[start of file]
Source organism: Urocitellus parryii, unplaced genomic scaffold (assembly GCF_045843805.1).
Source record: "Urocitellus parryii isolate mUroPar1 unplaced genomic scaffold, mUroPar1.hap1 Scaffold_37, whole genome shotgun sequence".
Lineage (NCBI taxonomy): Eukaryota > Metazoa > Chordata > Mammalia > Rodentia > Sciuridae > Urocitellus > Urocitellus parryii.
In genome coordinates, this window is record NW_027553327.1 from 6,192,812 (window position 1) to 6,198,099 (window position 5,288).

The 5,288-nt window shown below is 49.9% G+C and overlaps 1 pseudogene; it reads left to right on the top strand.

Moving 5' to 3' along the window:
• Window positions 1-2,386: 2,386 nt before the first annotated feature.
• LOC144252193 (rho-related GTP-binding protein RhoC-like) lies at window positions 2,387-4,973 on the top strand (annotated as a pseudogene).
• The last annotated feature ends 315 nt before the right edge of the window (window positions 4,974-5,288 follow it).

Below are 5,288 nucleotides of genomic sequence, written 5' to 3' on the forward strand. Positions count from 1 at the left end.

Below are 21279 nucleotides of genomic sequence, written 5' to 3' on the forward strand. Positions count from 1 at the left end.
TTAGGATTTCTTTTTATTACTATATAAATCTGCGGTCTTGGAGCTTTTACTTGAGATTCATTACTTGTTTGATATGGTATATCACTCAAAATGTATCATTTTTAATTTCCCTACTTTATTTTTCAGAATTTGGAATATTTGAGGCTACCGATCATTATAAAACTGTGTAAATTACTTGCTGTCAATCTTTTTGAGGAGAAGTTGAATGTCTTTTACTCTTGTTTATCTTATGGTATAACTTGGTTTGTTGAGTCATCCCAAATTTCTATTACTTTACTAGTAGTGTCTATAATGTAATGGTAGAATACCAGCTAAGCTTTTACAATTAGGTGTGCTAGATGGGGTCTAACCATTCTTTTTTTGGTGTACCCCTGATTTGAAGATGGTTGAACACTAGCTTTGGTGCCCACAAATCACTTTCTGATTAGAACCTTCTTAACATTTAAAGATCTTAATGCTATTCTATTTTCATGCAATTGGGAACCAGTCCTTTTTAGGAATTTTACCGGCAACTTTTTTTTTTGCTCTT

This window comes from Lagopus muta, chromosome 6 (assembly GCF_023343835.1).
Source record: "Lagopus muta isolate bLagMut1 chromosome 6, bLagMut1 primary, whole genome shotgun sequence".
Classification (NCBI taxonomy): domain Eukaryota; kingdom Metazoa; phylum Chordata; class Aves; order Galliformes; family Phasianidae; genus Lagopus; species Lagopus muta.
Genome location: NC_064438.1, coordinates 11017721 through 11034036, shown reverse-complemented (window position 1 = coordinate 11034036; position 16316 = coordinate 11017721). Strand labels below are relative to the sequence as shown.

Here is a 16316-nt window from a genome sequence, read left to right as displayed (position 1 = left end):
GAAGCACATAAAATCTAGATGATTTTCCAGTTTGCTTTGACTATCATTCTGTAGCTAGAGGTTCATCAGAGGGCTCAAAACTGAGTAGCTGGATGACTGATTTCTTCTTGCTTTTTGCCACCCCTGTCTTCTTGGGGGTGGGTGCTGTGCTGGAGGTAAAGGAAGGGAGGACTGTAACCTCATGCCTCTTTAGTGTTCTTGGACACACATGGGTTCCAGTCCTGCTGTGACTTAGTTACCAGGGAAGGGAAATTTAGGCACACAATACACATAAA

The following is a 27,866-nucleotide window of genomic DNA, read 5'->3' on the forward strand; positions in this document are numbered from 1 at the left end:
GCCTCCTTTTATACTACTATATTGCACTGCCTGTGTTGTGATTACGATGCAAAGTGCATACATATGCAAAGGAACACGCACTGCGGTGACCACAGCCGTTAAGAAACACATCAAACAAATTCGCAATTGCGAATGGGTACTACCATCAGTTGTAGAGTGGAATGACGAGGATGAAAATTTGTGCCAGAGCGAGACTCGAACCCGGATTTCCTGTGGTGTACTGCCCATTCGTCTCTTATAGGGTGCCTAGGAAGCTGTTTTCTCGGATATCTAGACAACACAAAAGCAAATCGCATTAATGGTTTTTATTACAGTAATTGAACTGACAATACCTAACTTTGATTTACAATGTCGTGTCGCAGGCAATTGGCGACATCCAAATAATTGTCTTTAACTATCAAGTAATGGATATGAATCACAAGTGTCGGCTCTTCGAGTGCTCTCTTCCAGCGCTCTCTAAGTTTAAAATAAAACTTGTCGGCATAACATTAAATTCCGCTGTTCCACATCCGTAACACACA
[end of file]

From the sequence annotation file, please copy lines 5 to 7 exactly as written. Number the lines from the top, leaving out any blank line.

The 5,288-nt window shown below is 49.9% G+C and overlaps 1 pseudogene; it reads left to right on the top strand.

Moving 5' to 3' along the window:
• Window positions 1-2,386: 2,386 nt before the first annotated feature.